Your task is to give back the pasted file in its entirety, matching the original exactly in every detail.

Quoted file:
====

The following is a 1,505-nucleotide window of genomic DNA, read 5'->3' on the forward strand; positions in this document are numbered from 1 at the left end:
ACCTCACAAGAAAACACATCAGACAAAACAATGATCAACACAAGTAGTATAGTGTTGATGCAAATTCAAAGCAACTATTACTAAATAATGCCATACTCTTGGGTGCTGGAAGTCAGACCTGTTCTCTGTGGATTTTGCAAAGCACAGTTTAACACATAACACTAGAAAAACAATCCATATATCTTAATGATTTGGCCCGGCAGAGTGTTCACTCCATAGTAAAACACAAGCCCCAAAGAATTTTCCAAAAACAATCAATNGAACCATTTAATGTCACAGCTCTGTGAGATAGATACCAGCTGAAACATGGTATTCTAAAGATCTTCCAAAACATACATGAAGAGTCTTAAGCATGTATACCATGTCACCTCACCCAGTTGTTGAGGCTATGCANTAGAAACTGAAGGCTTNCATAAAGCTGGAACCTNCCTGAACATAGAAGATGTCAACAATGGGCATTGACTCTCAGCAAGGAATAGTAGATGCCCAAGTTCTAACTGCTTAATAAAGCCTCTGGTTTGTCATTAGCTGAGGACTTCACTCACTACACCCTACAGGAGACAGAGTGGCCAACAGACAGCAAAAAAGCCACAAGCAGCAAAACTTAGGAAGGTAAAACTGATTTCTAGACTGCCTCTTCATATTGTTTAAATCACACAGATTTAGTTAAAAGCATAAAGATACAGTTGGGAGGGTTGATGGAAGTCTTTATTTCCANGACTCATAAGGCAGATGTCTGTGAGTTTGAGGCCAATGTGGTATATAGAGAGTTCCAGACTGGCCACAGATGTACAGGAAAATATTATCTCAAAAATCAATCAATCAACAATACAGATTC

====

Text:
The following is a 1,505-nucleotide window of genomic DNA, read 5'->3' on the forward strand; positions in this document are numbered from 1 at the left end:
ACCTCACAAGAAAACACATCAGACAAAACAATGATCAACACAAGTAGTATAGTGTTGATGCAAATTCAAAGCAACTATTACTAAATAATGCCATACTCTTGGGTGCTGGAAGTCAGACCTGTTCTCTGTGGATTTTGCAAAGCACAGTTTAACACATAACACTAGAAAAACAATCCATATATCTTAATGATTTGGCCCGGCAGAGTGTTCACTCCATAGTAAAACACAAGCCCCAAAGAATTTTCCAAAAACAATCAATNGAACCATTTAATGTCACAGCTCTGTGAGATAGATACCAGCTGAAACATGGTATTCTAAAGATCTTCCAAAACATACATGAAGAGTCTTAAGCATGTATACCATGTCACCTCACCCAGTTGTTGAGGCTATGCANTAGAAACTGAAGGCTTNCATAAAGCTGGAACCTNCCTGAACATAGAAGATGTCAACAATGGGCATTGACTCTCAGCAAGGAATAGTAGATGCCCAAGTTCTAACTGCTTAATAAAGCCTCTGGTTTGTCATTAGCTGAGGACTTCACTCACTACACCCTACAGGAGACAGAGTGGCCAACAGACAGCAAAAAAGCCACAAGCAGCAAAACTTAGGAAGGTAAAACTGATTTCTAGACTGCCTCTTCATATTGTTTAAATCACACAGATTTAGTTAAAAGCATAAAGATACAGTTGGGAGGGTTGATGGAAGTCTTTATTTCCANGACTCATAAGGCAGATGTCTGTGAGTTTGAGGCCAATGTGGTATATAGAGAGTTCCAGACTGGCCACAGATGTACAGGAAAATATTATCTCAAAAATCAATCAATCAACAATACAGATTC